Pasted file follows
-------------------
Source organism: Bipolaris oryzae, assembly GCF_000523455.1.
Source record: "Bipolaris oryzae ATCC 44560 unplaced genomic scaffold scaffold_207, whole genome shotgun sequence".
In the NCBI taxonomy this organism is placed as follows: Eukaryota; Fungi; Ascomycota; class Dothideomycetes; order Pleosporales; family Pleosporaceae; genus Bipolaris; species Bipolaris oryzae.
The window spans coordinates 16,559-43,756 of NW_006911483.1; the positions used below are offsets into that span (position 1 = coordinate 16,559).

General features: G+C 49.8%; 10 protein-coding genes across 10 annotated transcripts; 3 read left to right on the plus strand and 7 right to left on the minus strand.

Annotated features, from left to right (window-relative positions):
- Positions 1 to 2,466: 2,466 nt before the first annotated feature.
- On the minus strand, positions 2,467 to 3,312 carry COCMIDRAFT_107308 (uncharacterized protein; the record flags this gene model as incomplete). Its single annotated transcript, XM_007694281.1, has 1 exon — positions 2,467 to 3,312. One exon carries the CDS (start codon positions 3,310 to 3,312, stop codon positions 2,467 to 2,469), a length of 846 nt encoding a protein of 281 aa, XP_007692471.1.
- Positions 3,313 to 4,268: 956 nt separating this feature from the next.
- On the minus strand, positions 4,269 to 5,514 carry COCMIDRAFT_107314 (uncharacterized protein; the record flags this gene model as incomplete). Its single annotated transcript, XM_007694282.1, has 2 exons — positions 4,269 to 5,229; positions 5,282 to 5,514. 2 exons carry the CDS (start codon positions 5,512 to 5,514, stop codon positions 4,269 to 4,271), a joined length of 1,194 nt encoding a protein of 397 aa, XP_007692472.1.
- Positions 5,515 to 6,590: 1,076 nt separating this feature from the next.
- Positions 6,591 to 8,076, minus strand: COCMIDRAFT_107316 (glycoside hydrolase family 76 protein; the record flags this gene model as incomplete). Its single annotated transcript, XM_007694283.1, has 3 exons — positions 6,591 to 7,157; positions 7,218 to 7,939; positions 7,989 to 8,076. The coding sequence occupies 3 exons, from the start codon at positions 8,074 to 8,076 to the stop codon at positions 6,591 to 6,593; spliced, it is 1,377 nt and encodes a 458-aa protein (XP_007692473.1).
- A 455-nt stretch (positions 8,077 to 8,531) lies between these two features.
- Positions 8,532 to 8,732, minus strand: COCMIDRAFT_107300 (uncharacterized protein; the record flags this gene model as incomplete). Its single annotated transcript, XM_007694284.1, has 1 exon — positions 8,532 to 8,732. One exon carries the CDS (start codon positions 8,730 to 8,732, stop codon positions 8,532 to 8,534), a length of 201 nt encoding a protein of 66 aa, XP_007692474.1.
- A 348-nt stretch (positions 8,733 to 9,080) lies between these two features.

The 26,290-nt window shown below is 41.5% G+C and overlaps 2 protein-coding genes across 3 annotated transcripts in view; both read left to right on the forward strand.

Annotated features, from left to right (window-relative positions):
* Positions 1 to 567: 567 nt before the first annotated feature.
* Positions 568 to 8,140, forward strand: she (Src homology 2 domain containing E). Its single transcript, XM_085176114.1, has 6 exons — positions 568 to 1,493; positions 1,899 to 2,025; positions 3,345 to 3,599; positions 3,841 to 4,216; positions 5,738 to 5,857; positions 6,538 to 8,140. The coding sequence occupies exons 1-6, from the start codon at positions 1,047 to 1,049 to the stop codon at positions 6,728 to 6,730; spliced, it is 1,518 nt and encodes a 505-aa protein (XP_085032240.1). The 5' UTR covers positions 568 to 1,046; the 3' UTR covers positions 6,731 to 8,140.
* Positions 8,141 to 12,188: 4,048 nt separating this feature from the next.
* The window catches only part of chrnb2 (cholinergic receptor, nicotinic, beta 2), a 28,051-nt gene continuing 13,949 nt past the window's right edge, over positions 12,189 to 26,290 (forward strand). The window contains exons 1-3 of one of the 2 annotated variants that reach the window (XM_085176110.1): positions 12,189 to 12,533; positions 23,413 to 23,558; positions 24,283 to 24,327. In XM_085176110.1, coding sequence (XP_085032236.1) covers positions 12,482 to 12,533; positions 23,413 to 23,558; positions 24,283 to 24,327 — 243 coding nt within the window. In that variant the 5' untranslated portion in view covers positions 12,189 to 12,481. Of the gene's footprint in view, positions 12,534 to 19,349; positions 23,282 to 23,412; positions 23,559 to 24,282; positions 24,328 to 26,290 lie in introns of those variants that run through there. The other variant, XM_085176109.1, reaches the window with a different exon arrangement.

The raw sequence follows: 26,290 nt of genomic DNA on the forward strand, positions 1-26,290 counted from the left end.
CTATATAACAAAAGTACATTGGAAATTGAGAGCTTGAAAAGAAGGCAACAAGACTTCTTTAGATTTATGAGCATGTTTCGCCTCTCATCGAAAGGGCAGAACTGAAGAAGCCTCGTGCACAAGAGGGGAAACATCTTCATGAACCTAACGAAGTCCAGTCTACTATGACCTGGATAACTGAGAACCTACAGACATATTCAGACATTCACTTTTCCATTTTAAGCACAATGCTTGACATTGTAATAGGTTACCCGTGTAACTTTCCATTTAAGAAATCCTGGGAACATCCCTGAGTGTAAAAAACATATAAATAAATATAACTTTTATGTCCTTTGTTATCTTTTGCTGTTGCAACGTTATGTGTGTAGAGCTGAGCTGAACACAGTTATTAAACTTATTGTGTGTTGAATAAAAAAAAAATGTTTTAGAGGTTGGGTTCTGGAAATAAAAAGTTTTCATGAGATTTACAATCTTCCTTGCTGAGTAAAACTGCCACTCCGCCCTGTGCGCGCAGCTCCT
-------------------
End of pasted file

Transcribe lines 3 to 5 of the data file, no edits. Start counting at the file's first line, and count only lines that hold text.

In the NCBI taxonomy this organism is placed as follows: Eukaryota; Fungi; Ascomycota; class Dothideomycetes; order Pleosporales; family Pleosporaceae; genus Bipolaris; species Bipolaris oryzae.
The window spans coordinates 16,559-43,756 of NW_006911483.1; the positions used below are offsets into that span (position 1 = coordinate 16,559).

General features: G+C 49.8%; 10 protein-coding genes across 10 annotated transcripts; 3 read left to right on the plus strand and 7 right to left on the minus strand.